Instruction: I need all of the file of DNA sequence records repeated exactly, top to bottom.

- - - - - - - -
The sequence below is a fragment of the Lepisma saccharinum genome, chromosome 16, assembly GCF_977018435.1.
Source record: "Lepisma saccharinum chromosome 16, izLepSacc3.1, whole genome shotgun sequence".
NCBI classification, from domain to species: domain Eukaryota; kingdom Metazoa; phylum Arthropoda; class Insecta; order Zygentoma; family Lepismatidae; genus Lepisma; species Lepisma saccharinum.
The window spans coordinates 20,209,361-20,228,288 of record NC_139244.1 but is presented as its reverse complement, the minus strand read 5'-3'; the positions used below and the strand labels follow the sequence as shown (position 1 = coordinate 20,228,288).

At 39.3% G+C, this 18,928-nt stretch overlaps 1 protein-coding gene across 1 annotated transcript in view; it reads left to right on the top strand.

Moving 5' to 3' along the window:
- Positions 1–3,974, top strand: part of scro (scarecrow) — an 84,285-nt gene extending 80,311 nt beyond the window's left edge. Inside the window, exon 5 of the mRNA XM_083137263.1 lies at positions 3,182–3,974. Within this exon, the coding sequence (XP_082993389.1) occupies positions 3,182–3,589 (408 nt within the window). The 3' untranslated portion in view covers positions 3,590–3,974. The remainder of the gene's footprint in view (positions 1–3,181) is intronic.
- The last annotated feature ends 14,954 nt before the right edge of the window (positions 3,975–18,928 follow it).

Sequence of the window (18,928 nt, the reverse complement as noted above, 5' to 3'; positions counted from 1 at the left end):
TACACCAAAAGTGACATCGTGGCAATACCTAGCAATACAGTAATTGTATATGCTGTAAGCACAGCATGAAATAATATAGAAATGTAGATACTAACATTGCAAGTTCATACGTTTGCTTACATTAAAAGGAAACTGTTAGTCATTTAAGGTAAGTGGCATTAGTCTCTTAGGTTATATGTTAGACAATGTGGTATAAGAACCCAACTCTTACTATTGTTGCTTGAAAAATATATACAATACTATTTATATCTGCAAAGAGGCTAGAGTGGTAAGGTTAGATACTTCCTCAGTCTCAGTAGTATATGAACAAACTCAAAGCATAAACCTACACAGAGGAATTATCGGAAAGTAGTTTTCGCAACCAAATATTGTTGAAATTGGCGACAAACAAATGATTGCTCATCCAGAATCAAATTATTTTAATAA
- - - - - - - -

The sequence below is a fragment of the Lepisma saccharinum genome, chromosome 16, assembly GCF_977018435.1.
Source record: "Lepisma saccharinum chromosome 16, izLepSacc3.1, whole genome shotgun sequence".
NCBI classification, from domain to species: domain Eukaryota; kingdom Metazoa; phylum Arthropoda; class Insecta; order Zygentoma; family Lepismatidae; genus Lepisma; species Lepisma saccharinum.
The window spans coordinates 20,209,361-20,228,288 of record NC_139244.1 but is presented as its reverse complement, the minus strand read 5'-3'; the positions used below and the strand labels follow the sequence as shown (position 1 = coordinate 20,228,288).

At 39.3% G+C, this 18,928-nt stretch overlaps 1 protein-coding gene across 1 annotated transcript in view; it reads left to right on the top strand.

Moving 5' to 3' along the window:
- Positions 1–3,974, top strand: part of scro (scarecrow) — an 84,285-nt gene extending 80,311 nt beyond the window's left edge. Inside the window, exon 5 of the mRNA XM_083137263.1 lies at positions 3,182–3,974. Within this exon, the coding sequence (XP_082993389.1) occupies positions 3,182–3,589 (408 nt within the window). The 3' untranslated portion in view covers positions 3,590–3,974. The remainder of the gene's footprint in view (positions 1–3,181) is intronic.
- The last annotated feature ends 14,954 nt before the right edge of the window (positions 3,975–18,928 follow it).

Sequence of the window (18,928 nt, the reverse complement as noted above, 5' to 3'; positions counted from 1 at the left end):
TACACCAAAAGTGACATCGTGGCAATACCTAGCAATACAGTAATTGTATATGCTGTAAGCACAGCATGAAATAATATAGAAATGTAGATACTAACATTGCAAGTTCATACGTTTGCTTACATTAAAAGGAAACTGTTAGTCATTTAAGGTAAGTGGCATTAGTCTCTTAGGTTATATGTTAGACAATGTGGTATAAGAACCCAACTCTTACTATTGTTGCTTGAAAAATATATACAATACTATTTATATCTGCAAAGAGGCTAGAGTGGTAAGGTTAGATACTTCCTCAGTCTCAGTAGTATATGAACAAACTCAAAGCATAAACCTACACAGAGGAATTATCGGAAAGTAGTTTTCGCAACCAAATATTGTTGAAATTGGCGACAAACAAATGATTGCTCATCCAGAATCAAATTATTTTAATAA